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We know for an infinite plane sheet, electric field from the sheet is given by: $$ E = \frac{\sigma}{2\epsilon_0} \hat n$$

Therefore potential is given by $$ - \frac{ \partial V}{\partial n} = \frac{\sigma}{2 \epsilon_0} $$

However, in Griffiths, page 125, 4th edition, section 2.2 on potentials, it says:

$$ \sigma = - \epsilon_0 \frac{\partial V}{\partial n} $$

Where did I go wrong?

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  • $\begingroup$ If the sheet is thick, then it will have two surfaces, and the field from both of them add to give electric field $E = \frac{\sigma}{\epsilon_{0}}$ $\endgroup$ – Shine kk Apr 29 at 5:56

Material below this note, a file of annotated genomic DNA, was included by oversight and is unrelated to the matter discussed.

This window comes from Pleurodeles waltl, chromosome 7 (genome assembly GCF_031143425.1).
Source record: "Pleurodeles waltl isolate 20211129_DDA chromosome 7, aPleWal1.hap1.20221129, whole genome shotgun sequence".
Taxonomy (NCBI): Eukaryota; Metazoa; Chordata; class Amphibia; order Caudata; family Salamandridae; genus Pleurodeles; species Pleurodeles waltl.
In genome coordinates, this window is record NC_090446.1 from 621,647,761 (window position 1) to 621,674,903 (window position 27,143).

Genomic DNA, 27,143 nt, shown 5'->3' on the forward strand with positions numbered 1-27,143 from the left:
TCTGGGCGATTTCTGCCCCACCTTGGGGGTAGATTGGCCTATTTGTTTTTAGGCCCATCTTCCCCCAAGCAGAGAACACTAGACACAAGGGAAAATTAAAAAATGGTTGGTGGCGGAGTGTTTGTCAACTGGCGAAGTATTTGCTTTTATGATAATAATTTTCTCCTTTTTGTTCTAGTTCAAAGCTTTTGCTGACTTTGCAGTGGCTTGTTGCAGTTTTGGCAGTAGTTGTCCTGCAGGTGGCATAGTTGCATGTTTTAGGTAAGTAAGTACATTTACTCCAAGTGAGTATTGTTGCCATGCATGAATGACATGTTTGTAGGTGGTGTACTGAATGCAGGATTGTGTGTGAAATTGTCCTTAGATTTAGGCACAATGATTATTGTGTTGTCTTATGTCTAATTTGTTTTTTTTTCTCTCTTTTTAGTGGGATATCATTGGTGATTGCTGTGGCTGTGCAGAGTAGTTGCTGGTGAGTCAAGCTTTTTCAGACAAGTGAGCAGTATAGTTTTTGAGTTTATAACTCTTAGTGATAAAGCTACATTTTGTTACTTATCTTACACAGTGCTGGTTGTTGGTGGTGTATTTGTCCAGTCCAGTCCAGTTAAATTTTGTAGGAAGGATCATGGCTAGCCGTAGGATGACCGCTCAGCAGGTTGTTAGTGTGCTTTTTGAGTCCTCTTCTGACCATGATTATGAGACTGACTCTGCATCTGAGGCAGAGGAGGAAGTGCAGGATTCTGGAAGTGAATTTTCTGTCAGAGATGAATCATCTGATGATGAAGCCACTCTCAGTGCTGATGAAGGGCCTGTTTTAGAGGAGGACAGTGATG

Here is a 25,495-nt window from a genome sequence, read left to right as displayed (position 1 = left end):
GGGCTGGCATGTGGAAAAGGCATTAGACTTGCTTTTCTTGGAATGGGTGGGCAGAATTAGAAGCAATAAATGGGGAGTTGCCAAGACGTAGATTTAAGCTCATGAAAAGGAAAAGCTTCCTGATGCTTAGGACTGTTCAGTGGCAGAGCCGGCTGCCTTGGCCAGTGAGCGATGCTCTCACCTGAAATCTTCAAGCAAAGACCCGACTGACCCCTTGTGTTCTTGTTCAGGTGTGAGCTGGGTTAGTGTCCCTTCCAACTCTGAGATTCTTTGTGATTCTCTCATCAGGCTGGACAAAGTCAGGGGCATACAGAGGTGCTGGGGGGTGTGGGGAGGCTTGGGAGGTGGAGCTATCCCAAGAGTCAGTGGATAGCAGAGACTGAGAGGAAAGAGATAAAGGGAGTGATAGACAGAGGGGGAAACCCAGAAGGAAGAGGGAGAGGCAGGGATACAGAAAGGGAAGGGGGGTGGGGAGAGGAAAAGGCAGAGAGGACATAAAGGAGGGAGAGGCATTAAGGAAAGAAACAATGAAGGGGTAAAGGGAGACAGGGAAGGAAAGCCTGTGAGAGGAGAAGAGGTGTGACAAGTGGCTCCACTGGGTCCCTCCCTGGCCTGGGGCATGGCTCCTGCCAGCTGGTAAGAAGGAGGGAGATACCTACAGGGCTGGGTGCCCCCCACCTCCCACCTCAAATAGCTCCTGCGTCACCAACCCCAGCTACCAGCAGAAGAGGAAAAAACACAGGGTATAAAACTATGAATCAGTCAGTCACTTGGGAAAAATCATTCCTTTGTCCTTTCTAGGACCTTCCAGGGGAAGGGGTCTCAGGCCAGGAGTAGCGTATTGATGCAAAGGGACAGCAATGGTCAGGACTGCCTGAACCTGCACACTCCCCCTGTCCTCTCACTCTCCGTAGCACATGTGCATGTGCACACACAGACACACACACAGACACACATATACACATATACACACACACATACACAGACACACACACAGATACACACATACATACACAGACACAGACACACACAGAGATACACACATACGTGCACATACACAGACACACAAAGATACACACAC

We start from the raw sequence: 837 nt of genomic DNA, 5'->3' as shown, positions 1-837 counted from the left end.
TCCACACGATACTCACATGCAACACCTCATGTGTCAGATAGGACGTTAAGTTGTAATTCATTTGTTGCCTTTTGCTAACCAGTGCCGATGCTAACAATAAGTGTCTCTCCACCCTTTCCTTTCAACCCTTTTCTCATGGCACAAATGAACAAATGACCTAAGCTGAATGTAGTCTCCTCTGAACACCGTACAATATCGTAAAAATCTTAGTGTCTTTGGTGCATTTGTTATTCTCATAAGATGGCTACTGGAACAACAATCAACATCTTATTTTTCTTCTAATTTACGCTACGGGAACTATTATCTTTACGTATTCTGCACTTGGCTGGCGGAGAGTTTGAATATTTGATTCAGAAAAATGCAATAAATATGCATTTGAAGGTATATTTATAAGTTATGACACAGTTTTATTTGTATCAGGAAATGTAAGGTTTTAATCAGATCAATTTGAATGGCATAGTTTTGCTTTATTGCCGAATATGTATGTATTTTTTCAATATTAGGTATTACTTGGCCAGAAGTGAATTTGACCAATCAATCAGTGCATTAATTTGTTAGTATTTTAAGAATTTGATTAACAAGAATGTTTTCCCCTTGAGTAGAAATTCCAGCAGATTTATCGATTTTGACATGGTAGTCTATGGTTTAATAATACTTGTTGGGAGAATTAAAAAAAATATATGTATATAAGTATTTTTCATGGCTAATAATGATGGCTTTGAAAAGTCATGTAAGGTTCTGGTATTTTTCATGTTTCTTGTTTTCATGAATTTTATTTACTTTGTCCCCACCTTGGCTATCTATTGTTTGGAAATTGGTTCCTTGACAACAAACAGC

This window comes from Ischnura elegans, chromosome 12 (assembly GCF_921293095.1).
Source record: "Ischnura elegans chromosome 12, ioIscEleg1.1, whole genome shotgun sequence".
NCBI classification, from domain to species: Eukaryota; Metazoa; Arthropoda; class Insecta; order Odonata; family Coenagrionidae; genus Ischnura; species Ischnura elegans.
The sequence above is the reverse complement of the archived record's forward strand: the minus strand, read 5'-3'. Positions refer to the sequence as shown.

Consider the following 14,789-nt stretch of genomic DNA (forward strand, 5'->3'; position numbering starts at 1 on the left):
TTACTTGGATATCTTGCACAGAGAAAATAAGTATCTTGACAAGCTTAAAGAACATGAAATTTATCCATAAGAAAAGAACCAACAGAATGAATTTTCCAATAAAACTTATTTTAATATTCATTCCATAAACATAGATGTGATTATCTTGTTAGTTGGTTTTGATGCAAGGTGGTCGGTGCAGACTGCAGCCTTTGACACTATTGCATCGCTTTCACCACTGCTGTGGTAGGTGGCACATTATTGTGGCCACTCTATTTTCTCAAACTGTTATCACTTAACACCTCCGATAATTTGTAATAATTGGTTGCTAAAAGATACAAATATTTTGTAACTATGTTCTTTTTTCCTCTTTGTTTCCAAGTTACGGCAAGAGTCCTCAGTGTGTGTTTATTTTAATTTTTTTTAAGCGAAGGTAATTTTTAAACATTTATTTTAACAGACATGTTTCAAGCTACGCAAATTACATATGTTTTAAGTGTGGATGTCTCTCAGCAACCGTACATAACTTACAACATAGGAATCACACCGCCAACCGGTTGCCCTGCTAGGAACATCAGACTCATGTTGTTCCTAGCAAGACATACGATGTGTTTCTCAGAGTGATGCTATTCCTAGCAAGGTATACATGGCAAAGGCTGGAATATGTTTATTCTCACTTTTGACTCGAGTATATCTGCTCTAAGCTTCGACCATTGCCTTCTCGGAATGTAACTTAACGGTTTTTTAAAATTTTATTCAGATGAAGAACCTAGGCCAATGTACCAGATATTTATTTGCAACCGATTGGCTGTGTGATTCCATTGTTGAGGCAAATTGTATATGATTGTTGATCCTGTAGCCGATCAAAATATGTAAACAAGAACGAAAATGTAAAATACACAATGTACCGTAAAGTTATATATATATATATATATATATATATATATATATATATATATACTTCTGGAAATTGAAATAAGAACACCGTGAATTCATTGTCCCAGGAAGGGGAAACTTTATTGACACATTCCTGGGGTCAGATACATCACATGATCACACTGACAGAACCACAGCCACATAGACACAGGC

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On page 125 of the 4th edition (I'm reading the international edition) of Griffiths that equation is not attributed to an infinite plane sheet but rather to the surface of a conductor, and has to do with the discontinuity in the field. He explains in more detail on page 88 and page 103.

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It could be that he might have been talking about two infinite sheets (metal plates) of charge densities $+\sigma$ and $-\sigma$ (capacitor plates or something) - with $E=\sigma/\epsilon_0$.

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In addition to the above ; the discontinuity at the plane is twice the absolute field value on each side, as they have opposite directions.

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